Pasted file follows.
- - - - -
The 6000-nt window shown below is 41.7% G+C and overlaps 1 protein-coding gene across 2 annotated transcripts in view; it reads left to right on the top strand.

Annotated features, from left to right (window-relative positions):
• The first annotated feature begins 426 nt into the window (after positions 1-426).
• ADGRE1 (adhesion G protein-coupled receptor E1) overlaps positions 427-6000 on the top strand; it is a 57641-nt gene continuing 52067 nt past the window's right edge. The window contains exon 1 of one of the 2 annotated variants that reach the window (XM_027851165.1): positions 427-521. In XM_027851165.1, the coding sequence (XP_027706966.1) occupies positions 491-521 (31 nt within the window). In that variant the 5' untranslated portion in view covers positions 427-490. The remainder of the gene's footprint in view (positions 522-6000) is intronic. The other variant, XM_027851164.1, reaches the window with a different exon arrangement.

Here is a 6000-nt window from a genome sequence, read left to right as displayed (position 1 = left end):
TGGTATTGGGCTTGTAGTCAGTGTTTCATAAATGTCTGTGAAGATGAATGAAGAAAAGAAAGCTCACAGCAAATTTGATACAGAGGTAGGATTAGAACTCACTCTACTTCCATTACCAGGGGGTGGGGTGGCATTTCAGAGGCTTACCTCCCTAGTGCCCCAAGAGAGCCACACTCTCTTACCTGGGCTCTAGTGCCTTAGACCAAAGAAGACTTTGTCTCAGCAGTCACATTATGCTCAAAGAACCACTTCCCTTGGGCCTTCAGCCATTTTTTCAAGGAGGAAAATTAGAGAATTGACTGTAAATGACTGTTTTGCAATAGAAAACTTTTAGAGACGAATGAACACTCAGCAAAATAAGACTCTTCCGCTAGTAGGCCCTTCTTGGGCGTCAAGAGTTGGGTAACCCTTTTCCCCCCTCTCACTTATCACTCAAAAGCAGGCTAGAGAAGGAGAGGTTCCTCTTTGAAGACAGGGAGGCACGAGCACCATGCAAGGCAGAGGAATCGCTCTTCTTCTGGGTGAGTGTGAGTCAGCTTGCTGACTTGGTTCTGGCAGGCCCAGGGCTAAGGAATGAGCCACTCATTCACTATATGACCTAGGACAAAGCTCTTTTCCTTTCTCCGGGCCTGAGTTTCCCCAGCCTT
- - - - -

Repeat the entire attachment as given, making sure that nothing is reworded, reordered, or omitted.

The 6000-nt window shown below is 41.7% G+C and overlaps 1 protein-coding gene across 2 annotated transcripts in view; it reads left to right on the top strand.

Annotated features, from left to right (window-relative positions):
• The first annotated feature begins 426 nt into the window (after positions 1-426).
• ADGRE1 (adhesion G protein-coupled receptor E1) overlaps positions 427-6000 on the top strand; it is a 57641-nt gene continuing 52067 nt past the window's right edge. The window contains exon 1 of one of the 2 annotated variants that reach the window (XM_027851165.1): positions 427-521. In XM_027851165.1, the coding sequence (XP_027706966.1) occupies positions 491-521 (31 nt within the window). In that variant the 5' untranslated portion in view covers positions 427-490. The remainder of the gene's footprint in view (positions 522-6000) is intronic. The other variant, XM_027851164.1, reaches the window with a different exon arrangement.

Here is a 6000-nt window from a genome sequence, read left to right as displayed (position 1 = left end):
TGGTATTGGGCTTGTAGTCAGTGTTTCATAAATGTCTGTGAAGATGAATGAAGAAAAGAAAGCTCACAGCAAATTTGATACAGAGGTAGGATTAGAACTCACTCTACTTCCATTACCAGGGGGTGGGGTGGCATTTCAGAGGCTTACCTCCCTAGTGCCCCAAGAGAGCCACACTCTCTTACCTGGGCTCTAGTGCCTTAGACCAAAGAAGACTTTGTCTCAGCAGTCACATTATGCTCAAAGAACCACTTCCCTTGGGCCTTCAGCCATTTTTTCAAGGAGGAAAATTAGAGAATTGACTGTAAATGACTGTTTTGCAATAGAAAACTTTTAGAGACGAATGAACACTCAGCAAAATAAGACTCTTCCGCTAGTAGGCCCTTCTTGGGCGTCAAGAGTTGGGTAACCCTTTTCCCCCCTCTCACTTATCACTCAAAAGCAGGCTAGAGAAGGAGAGGTTCCTCTTTGAAGACAGGGAGGCACGAGCACCATGCAAGGCAGAGGAATCGCTCTTCTTCTGGGTGAGTGTGAGTCAGCTTGCTGACTTGGTTCTGGCAGGCCCAGGGCTAAGGAATGAGCCACTCATTCACTATATGACCTAGGACAAAGCTCTTTTCCTTTCTCCGGGCCTGAGTTTCCCCAGCCTT